See Inside October 2005

Ripples in a Galactic Pond

Astronomers are coming to realize that the beautiful shapes of galaxies are not merely incidental. They are essential to the galaxies' growth and development

The elegant spiral shape of galaxies is one of the quintessential sights of astronomy. A classic example is the galaxy Messier 51: it resembles a giant cyclone, and one of the first names given to it was the "whirlpool." The brightest stars in this galaxy are confined like pearls on a coiled necklace. Running alongside the strands of stars are dark swaths of dust, which betray the presence of interstellar gas, from which stars are born. In Messier 51 and many other galaxies, the spiral pattern is anchored by an inner ring of stars, but in most the spiral begins in a bar--a long, luminous rectangle of stars. A barred galaxy looks like a spinning lawn sprinkler, where the water flows through a straight tube, emerges at right angles and then curves around.

Most people think of our own galaxy, the Milky Way, as a pure spiral, but astronomers now know it is actually a barred spiral. The evidence, at first indirect, began to accumulate in 1975: stars and gas tracked in the middle of the galaxy did not follow the orbits they would if the spiral pattern reached all the way in. Recent surveys of the sky in near-infrared light, which penetrates the dust clouds that block our view of the galactic core, have revealed the bar directly and dispelled the remaining doubts.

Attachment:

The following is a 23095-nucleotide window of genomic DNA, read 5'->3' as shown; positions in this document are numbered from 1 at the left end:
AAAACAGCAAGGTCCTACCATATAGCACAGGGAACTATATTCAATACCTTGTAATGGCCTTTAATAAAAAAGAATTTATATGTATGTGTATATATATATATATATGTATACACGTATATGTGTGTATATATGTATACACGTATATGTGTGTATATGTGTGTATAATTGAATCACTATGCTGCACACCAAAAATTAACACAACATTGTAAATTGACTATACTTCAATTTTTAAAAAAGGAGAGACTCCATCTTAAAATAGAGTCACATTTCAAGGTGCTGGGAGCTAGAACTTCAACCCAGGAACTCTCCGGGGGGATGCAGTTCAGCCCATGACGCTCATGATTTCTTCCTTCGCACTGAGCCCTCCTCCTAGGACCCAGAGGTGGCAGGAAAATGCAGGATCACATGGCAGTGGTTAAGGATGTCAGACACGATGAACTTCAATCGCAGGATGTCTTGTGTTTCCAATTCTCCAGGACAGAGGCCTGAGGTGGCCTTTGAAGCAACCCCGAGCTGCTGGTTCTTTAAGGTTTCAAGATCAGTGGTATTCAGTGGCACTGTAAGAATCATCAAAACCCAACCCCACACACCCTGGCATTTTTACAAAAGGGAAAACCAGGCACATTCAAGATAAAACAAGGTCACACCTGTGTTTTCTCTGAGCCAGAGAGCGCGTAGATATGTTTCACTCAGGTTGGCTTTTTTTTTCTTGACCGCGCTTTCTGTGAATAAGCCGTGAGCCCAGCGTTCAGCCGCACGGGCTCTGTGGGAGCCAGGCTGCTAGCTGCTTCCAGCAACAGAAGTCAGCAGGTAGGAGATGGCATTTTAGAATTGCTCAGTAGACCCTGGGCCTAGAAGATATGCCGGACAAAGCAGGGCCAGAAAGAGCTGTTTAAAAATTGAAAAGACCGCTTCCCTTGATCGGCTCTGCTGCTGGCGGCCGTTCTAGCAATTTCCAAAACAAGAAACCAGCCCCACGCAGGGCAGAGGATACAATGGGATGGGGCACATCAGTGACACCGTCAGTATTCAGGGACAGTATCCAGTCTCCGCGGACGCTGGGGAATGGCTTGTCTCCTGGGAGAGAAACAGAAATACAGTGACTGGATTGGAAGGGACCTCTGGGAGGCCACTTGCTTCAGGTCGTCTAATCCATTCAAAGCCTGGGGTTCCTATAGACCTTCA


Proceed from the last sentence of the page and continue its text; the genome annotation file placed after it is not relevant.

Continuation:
This is only a preview. Get the rest of this article now!

Select an option below:

Customer Sign In

*You must have purchased this issue or have a qualifying subscription to access this content

It has been identified that the institution you are trying to access this article from has institutional site license access to Scientific American on
Click here to access this article in its entirety through site license access.

Rights & Permissions
Share this Article:


You must sign in or register as a member to submit a comment.
Scientific American Holiday Sale

Scientific American Mind Digital

Get 6 bi-monthly digital issues
+ 1yr of archive access for just $9.99

Hurry this offer ends soon! >


Email this Article


Next Article